National Company Law Tribunal refuses interim relief for Mistry

The tribunal judge asks the counsel for petitioners to furnish material evidence to support allegations. Tata Sons says suit not maintainable

Published: Dec 22, 2016 06:04:38 PM IST
Updated: Dec 22, 2016 07:03:30 PM IST

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Former Tata Sons Chairman, Cyrus Mistry
Image: Danish Siddiqui / Reuters

The National Company Law Tribunal (NCLT) has fixed dates of January 31 and February 1, 2017 to conduct final hearings in the case filed by Cyrus Investments and Sterling Investments, two Shapoorji Pallonji Group firms against Tata Sons, of which the former collectively own 18.4 percent; its directors; the Tata Trusts, which own 66 percent of Tata Sons; and their trustees, including Ratan Tata.

On December 20, Cyrus Mistry, who was unceremoniously sacked as Tata Sons chairman on October 24, moved NCLT – through the two aforementioned firms – alleging mismanagement of Tata Sons, and oppression of the company’s minority shareholders such as his family. The suit filed by Mistry also alleged abuse of Tata Sons’ Articles of Association (AoA) by outsiders, breakdown of governance and loss of ethical value.  

While Mistry’s family firms are the petitioners in this case, he himself has been listed as a respondent, along with Ratan Tata, Tata Sons directors and the other trustees of Tata Trusts.

The judicial member of NCLT’s Mumbai bench, BSV Prakash Kumar, who heard the matter for the first time on Thursday, also refrained from providing any interim relief to the petitioners, as sought by them. Arguing the petitioners’ case before the NCLT, senior advocate Aryama Sundaram had asked the tribunal to ask Tata Sons to refrain from issuing any fresh equity that would dilute the Mistry family’s holding in the company, effecting any changes to the AoA of the company, and direct Tata Sons not to remove Mistry as a director on its board.

Instead, the tribunal, with the consent of both sides, asked Mistry (as a respondent) to respond to the petition over the next one week. All the other respondents have been given 15 days (from Thursday) to file their response to the petition. Over the next 15 days thereof, the petitioners and Mistry can file affidavits or rejoinders to the information placed on record before that. Pursuant to all submissions, the NCLT will hear the petitioners’ final arguments on January 31 and the respondents’ final arguments on February 1. Though Kumar didn’t specify when he would pass a final order in the matter, he indicated that it won’t be too long after the closing arguments are recorded. It was also agreed upon by both parties that they won’t file any other interim application at any other forum as long as the case is pending before the NCLT.

Sundaram, who spoke for 90 minutes at the hearing on Thursday, stated the Mistry was suddenly removed as chairman during Tata Sons’ board meeting on October 24 – despite the proposal for his removal not explicitly featuring on the agenda – since the former chairman was trying to highlight “malpractices” within the group over the last three to four months before his dismissal. These issues included discussion over a forensic report prepared by consulting firm Deloitte on the alleged Rs22 crore-fraud at AirAsia India, the proposal to move legally against Siva Group chairman, C Sivasankaran, who is a shareholder of Tata Teleservices (TTSL) and considers himself close to Ratan Tata. Sivasankaran had refused to pay his portion of the compensation due to TTSL’s Japanese partner DoCoMo, pursuant to an international arbitration award in the Japanese company’s favour. At a Tata Sons board meeting on September 15, Mistry sought the board’s approval to move legally against Sivasankaran, but, according to the petitioner, that information got leaked to Sivasankaran, who pre-empted Tata Sons’ move and filed a legal notice of his own claiming mismanagement of TTSL and oppression of shareholders like himself.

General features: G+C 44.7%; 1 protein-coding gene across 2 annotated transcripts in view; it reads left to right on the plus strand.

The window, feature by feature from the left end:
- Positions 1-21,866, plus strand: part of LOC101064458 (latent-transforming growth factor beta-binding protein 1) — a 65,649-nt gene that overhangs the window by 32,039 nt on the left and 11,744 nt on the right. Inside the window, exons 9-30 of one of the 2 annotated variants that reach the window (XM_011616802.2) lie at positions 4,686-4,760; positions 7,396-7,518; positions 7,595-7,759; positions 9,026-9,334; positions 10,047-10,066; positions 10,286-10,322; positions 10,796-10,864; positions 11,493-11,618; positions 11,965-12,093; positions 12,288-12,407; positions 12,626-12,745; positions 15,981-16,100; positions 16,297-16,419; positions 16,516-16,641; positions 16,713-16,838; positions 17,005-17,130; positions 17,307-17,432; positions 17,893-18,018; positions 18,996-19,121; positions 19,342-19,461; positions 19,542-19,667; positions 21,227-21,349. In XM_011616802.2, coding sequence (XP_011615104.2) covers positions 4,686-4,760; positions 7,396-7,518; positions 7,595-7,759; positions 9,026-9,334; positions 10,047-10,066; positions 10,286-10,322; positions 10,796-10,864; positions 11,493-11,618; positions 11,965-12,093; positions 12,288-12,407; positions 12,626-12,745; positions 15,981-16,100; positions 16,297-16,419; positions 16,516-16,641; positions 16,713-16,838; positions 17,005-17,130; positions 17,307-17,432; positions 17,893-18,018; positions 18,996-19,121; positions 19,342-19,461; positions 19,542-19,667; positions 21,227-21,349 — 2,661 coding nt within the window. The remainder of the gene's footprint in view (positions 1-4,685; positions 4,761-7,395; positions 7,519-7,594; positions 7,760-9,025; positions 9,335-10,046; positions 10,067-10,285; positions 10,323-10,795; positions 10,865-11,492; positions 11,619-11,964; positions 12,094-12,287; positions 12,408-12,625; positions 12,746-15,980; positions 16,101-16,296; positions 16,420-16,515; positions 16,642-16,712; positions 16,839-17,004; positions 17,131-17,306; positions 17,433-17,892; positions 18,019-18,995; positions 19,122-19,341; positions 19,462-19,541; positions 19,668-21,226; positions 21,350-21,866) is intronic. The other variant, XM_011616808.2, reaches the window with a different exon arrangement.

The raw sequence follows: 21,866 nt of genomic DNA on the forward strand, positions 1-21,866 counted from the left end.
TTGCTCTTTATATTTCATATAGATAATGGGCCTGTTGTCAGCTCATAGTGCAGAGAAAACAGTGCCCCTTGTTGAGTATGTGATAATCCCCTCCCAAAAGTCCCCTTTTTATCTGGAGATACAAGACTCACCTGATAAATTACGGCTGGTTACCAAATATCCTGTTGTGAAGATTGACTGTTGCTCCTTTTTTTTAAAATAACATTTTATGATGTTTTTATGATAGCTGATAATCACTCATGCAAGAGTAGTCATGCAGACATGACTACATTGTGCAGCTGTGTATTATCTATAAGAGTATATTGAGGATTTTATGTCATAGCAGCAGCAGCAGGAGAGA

Sundaram also accused Ratan Tata of influencing the commitment of additional support and resources to keep loss-making concerns like Tata Steel Europe and the Tata Nano project afloat, at the cost of the shareholders of these companies.

During the course of the deliberations, Kumar asked Sundaram to furnish material evidence to support the petitioners’ claims and prove any nexus between the likes of Ratan Tata and Sivasankaran, as has been alleged. At one stage when Sundaram argued that decision to persist with the Nano and Tata Steel Europe were taken to “pamper Ratan Tata’s ego,” Kumar questioned: “Are there any documents to prove this?”

Appearing on behalf of Tata Sons, Abhishek Manu Singhvi stated that the structure of the conglomerate (where Tata Trusts owns 66 percent of Tata Sons, which functions as the main promoter shareholder of different group operating companies, many of which are listed), which the petitioners have claimed has led to undue interference in the management of Tata Sons and the operating companies has been around for years – even when Mistry had been a part of the Tata Sons board as a directors since 2006.

“The National Company Law Tribunal today did not grant any interim reliefs in the company petition,” said a Tata Sons statement issued after the tribunal hearing on Thursday afternoon. “Tata Sons believes that the petition is not maintainable in law and the court will hear Tata Sons on the issue at the outset in the next hearing. Tata Sons does not wish to state any further since the matter is sub-judice.”

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